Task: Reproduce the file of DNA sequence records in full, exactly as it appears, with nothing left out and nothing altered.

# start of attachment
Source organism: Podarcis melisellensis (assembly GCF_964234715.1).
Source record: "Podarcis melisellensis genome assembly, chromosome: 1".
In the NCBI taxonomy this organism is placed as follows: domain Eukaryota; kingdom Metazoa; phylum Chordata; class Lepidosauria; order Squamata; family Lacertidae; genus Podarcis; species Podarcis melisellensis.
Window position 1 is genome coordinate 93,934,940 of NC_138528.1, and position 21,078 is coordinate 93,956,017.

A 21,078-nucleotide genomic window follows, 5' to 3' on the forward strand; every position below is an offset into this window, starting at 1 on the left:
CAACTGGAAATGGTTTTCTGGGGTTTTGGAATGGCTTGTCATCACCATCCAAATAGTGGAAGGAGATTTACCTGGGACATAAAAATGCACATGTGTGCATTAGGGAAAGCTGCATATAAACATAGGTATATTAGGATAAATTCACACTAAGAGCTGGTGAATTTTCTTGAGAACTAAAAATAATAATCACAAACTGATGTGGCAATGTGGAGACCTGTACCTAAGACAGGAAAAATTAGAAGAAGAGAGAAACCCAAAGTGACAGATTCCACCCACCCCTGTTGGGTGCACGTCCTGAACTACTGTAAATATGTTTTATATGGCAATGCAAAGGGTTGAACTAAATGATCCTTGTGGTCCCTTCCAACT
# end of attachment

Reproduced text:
Source organism: Podarcis melisellensis (assembly GCF_964234715.1).
Source record: "Podarcis melisellensis genome assembly, chromosome: 1".
In the NCBI taxonomy this organism is placed as follows: domain Eukaryota; kingdom Metazoa; phylum Chordata; class Lepidosauria; order Squamata; family Lacertidae; genus Podarcis; species Podarcis melisellensis.
Window position 1 is genome coordinate 93,934,940 of NC_138528.1, and position 21,078 is coordinate 93,956,017.

A 21,078-nucleotide genomic window follows, 5' to 3' on the forward strand; every position below is an offset into this window, starting at 1 on the left:
CAACTGGAAATGGTTTTCTGGGGTTTTGGAATGGCTTGTCATCACCATCCAAATAGTGGAAGGAGATTTACCTGGGACATAAAAATGCACATGTGTGCATTAGGGAAAGCTGCATATAAACATAGGTATATTAGGATAAATTCACACTAAGAGCTGGTGAATTTTCTTGAGAACTAAAAATAATAATCACAAACTGATGTGGCAATGTGGAGACCTGTACCTAAGACAGGAAAAATTAGAAGAAGAGAGAAACCCAAAGTGACAGATTCCACCCACCCCTGTTGGGTGCACGTCCTGAACTACTGTAAATATGTTTTATATGGCAATGCAAAGGGTTGAACTAAATGATCCTTGTGGTCCCTTCCAACT